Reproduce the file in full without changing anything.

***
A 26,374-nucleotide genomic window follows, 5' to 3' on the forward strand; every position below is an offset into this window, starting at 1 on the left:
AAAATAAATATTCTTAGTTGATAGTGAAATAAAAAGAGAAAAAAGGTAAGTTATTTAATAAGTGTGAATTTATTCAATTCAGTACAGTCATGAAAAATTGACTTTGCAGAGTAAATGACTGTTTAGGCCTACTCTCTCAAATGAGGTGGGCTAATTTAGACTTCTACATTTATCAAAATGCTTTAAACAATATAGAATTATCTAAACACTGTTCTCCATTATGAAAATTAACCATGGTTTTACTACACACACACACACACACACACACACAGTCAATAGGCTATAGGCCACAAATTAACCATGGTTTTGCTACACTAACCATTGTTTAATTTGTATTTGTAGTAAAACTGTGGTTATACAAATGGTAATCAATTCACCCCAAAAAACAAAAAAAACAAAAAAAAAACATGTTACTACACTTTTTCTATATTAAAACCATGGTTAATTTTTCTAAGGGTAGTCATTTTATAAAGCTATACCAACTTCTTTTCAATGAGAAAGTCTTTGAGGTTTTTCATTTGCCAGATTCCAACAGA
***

A 26,374-nucleotide genomic window follows, 5' to 3' on the forward strand; every position below is an offset into this window, starting at 1 on the left:
AAAATAAATATTCTTAGTTGATAGTGAAATAAAAAGAGAAAAAAGGTAAGTTATTTAATAAGTGTGAATTTATTCAATTCAGTACAGTCATGAAAAATTGACTTTGCAGAGTAAATGACTGTTTAGGCCTACTCTCTCAAATGAGGTGGGCTAATTTAGACTTCTACATTTATCAAAATGCTTTAAACAATATAGAATTATCTAAACACTGTTCTCCATTATGAAAATTAACCATGGTTTTACTACACACACACACACACACACACACACAGTCAATAGGCTATAGGCCACAAATTAACCATGGTTTTGCTACACTAACCATTGTTTAATTTGTATTTGTAGTAAAACTGTGGTTATACAAATGGTAATCAATTCACCCCAAAAAACAAAAAAAACAAAAAAAAAACATGTTACTACACTTTTTCTATATTAAAACCATGGTTAATTTTTCTAAGGGTAGTCATTTTATAAAGCTATACCAACTTCTTTTCAATGAGAAAGTCTTTGAGGTTTTTCATTTGCCAGATTCCAACAGA